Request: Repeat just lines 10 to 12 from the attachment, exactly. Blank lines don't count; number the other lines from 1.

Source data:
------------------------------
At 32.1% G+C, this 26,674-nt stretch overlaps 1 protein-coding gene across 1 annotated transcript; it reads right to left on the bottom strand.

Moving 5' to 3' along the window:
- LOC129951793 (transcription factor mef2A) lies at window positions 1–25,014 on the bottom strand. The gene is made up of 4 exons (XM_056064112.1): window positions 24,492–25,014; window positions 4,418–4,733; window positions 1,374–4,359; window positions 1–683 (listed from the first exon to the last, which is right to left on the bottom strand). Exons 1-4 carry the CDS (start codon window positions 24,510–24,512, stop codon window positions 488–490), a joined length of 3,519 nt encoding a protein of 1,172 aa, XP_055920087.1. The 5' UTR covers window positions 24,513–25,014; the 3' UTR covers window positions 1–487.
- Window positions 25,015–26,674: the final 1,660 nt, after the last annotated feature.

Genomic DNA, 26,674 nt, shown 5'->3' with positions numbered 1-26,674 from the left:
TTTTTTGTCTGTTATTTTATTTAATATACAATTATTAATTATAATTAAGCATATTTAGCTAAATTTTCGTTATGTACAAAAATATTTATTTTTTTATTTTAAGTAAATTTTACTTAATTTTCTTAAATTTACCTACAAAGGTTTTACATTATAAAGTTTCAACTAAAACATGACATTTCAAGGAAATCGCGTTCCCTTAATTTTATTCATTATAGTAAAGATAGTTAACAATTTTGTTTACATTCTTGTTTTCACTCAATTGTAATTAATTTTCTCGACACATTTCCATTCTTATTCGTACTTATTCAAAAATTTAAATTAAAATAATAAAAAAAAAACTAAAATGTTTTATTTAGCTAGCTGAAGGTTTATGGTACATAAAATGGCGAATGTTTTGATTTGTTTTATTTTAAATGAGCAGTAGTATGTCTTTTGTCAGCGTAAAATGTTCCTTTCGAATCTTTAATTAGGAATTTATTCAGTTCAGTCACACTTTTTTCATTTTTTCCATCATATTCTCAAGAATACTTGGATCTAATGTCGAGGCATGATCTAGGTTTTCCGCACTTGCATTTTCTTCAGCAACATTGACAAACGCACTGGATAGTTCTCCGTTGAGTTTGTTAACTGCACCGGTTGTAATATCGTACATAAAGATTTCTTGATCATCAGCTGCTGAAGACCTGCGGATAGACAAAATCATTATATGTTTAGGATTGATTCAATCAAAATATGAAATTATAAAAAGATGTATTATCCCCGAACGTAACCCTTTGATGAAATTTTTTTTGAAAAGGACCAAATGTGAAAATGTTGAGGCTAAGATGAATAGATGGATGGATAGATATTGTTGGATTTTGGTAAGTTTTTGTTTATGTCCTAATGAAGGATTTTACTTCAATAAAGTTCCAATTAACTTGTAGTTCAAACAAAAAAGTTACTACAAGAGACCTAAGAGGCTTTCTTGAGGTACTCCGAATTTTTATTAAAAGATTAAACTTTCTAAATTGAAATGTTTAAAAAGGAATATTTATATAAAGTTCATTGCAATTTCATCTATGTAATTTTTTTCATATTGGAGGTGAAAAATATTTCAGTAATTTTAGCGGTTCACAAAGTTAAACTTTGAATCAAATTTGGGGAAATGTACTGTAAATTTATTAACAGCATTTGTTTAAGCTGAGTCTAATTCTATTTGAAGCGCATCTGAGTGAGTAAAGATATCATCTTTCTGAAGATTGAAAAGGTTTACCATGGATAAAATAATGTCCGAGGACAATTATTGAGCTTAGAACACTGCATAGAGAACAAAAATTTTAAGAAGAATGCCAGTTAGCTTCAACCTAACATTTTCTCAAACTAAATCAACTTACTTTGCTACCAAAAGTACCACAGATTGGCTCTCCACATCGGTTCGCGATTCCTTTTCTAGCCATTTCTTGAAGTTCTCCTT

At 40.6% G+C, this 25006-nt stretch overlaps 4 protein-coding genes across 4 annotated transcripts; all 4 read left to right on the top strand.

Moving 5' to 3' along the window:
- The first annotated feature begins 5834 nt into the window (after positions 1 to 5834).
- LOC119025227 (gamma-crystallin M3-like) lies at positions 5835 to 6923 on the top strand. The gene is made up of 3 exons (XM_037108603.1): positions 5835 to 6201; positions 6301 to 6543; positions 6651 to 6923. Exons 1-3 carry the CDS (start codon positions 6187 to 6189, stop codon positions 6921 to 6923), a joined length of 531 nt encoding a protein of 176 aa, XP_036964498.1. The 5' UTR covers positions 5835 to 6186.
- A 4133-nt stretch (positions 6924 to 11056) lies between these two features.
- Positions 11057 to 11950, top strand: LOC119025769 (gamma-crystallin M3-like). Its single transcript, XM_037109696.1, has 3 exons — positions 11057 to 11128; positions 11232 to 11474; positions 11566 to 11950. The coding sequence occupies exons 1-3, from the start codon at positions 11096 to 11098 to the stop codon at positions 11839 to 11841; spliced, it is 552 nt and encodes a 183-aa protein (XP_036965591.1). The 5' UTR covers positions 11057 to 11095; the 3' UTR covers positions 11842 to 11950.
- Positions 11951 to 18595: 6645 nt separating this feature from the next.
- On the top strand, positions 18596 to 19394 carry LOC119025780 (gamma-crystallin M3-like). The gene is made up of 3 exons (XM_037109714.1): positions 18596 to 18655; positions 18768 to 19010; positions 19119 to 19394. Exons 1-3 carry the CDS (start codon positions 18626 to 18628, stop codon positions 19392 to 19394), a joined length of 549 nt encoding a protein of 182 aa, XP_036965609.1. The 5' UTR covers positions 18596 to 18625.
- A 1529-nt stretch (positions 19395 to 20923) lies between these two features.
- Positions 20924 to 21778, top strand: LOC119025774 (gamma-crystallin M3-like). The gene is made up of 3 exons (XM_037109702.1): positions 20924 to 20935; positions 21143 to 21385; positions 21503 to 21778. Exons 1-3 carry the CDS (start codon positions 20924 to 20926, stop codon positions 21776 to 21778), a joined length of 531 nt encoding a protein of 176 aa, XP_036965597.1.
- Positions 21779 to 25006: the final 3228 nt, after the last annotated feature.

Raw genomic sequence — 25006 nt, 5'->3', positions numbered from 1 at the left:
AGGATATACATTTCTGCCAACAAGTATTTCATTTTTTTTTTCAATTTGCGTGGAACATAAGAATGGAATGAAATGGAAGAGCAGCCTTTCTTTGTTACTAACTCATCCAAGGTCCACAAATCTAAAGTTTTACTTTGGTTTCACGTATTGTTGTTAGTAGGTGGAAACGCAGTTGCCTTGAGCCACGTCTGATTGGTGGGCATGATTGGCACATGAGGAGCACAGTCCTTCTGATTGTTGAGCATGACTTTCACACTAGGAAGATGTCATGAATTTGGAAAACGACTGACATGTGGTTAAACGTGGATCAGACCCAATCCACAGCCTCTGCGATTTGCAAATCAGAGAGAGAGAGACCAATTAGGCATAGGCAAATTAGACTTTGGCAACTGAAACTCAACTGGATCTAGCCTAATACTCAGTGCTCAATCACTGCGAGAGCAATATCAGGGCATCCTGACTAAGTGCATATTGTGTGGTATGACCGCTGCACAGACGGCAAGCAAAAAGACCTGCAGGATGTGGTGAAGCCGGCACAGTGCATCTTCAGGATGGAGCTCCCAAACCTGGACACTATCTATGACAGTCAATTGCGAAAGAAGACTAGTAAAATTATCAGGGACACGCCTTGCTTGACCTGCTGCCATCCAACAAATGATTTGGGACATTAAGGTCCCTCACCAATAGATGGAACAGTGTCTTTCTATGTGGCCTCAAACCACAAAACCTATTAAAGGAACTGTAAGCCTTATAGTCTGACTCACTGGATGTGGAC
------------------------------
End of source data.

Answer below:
- LOC119025227 (gamma-crystallin M3-like) lies at positions 5835 to 6923 on the top strand. The gene is made up of 3 exons (XM_037108603.1): positions 5835 to 6201; positions 6301 to 6543; positions 6651 to 6923. Exons 1-3 carry the CDS (start codon positions 6187 to 6189, stop codon positions 6921 to 6923), a joined length of 531 nt encoding a protein of 176 aa, XP_036964498.1. The 5' UTR covers positions 5835 to 6186.
- A 4133-nt stretch (positions 6924 to 11056) lies between these two features.
- Positions 11057 to 11950, top strand: LOC119025769 (gamma-crystallin M3-like). Its single transcript, XM_037109696.1, has 3 exons — positions 11057 to 11128; positions 11232 to 11474; positions 11566 to 11950. The coding sequence occupies exons 1-3, from the start codon at positions 11096 to 11098 to the stop codon at positions 11839 to 11841; spliced, it is 552 nt and encodes a 183-aa protein (XP_036965591.1). The 5' UTR covers positions 11057 to 11095; the 3' UTR covers positions 11842 to 11950.